Boris Johnson should ditch ‘woke crowd’ for political survival – Frost
Without a “total reset” at 10 Downing Street, Boris Johnson’s future as prime minister is in serious jeopardy, Lord David Frost tweeted on Thursday. The Tory peer and former UK chief Brexit negotiator was quoting a Telegraph article that called for a comprehensive political house-cleaning with “all the neo-socialists, green fanatics and pro-woke crowd exiting immediately.”
2. In policies - so we start delivering the huge changes needed to make sure we can create wealth & enhance freedomIn systems & people - so the levers of government work, and, as Allister says,"with all the neo-socialists, green fanatics and pro-woke crowd exiting immediately".— David Frost (@DavidGHFrost) January 27, 2022
The Telegraph piece shared by Frost argued that “without drastic, urgent action, the [Conservative] party will be sucked into the kind of death spiral that sunk John Major’s government in the mid 1990s” and replaced it with a left-wing coalition led by Labour. “Such an outcome,” writer Allister Heath warned, “would be calamitous, and result in a vicious class and cultural war from which the country would never recover.”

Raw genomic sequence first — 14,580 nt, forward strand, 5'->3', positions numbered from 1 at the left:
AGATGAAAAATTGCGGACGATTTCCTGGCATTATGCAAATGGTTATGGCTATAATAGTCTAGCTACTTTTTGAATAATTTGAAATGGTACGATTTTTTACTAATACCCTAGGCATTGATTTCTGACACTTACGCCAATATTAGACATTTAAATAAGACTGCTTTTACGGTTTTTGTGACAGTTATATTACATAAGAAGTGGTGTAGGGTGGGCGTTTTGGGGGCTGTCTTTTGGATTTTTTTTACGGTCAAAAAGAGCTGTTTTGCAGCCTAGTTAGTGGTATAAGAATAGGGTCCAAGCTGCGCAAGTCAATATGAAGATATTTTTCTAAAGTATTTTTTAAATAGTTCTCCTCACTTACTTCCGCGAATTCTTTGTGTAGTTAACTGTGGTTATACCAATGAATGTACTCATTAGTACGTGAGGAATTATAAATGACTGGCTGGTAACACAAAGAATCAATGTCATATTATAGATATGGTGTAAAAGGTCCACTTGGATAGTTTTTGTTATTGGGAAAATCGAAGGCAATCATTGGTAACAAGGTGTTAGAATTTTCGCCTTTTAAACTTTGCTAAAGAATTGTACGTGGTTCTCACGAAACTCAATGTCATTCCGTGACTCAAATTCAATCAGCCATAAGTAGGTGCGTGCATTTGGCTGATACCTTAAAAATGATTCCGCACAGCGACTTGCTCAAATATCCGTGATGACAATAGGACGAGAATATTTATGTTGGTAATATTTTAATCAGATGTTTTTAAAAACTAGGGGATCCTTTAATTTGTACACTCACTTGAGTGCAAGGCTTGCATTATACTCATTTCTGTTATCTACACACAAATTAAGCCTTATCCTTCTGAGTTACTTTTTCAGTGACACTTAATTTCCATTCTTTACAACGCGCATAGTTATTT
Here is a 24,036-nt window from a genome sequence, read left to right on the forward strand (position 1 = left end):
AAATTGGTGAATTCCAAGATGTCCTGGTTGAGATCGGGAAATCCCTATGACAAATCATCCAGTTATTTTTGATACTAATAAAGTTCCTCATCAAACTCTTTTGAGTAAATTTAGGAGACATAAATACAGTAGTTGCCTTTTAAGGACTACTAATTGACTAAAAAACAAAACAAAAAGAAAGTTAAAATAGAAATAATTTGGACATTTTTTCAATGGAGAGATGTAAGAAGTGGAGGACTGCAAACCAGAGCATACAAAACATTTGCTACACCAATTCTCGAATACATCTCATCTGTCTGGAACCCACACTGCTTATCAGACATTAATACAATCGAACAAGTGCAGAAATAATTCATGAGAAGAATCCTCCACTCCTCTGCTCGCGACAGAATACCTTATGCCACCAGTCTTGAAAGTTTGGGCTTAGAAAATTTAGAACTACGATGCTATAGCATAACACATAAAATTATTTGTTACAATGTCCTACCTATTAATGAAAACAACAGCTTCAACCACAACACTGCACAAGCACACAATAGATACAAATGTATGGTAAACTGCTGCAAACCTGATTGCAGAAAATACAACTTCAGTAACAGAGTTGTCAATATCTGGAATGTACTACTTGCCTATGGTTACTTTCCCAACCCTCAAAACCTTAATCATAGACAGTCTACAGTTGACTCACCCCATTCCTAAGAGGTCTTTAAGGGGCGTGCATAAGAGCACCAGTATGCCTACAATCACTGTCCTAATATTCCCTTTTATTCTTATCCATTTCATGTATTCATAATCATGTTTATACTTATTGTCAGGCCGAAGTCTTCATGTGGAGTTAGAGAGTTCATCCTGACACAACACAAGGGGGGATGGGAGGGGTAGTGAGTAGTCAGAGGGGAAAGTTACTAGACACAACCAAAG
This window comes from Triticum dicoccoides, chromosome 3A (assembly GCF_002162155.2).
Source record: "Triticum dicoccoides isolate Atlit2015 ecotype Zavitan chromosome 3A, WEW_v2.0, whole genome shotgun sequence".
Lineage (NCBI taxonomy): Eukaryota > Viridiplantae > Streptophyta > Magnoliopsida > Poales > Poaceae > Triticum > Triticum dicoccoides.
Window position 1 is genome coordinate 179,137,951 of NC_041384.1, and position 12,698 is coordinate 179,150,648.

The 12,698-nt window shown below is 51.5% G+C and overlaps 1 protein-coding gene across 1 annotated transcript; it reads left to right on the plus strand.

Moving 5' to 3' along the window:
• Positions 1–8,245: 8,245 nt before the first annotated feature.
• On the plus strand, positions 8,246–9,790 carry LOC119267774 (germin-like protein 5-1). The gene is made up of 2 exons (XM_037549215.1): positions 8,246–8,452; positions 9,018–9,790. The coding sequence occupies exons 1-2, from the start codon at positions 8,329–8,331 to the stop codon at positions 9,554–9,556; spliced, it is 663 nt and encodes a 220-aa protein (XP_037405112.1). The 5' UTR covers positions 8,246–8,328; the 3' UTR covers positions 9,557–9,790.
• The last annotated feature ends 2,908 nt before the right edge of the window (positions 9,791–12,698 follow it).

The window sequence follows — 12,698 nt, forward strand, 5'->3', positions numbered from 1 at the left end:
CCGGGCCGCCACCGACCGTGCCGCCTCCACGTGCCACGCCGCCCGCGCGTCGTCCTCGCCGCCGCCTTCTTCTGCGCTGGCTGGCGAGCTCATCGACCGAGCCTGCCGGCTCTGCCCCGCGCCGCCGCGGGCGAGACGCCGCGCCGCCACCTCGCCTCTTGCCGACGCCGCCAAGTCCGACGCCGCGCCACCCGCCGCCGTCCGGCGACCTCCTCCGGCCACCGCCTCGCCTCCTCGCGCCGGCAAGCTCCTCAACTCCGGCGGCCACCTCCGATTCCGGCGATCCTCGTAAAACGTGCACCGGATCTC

Heath laid out some potential routes out of such doom for Johnson, including him staying in office while trying to address the “immediate damage caused by Partygate” before delegating “huge amounts of power to a David Frost-like CEO in No. 10.” Accompanying such a delegation would be the wholesale “clear-out” of the woke crew, a “total reset.” Failing that, the PM would have to step down, the article suggested.
Johnson’s political future hangs in the balance amid civil and police inquiries into allegations several lockdown-violating parties were held at government buildings, including Downing Street.
Conservative MPs are reportedly awaiting the findings of the inquiry being run by top civil servant Sue Gray before moving on any possible no-confidence actions against Johnson. Gray’s report is expected to be delivered to Downing Street in the coming days.
Johnson this week rejected opposition calls to resign, and has insisted he did not break the lockdown rules. Some 54 votes of no-confidence from Conservative MPs would be sufficient to initiate a potential leadership change.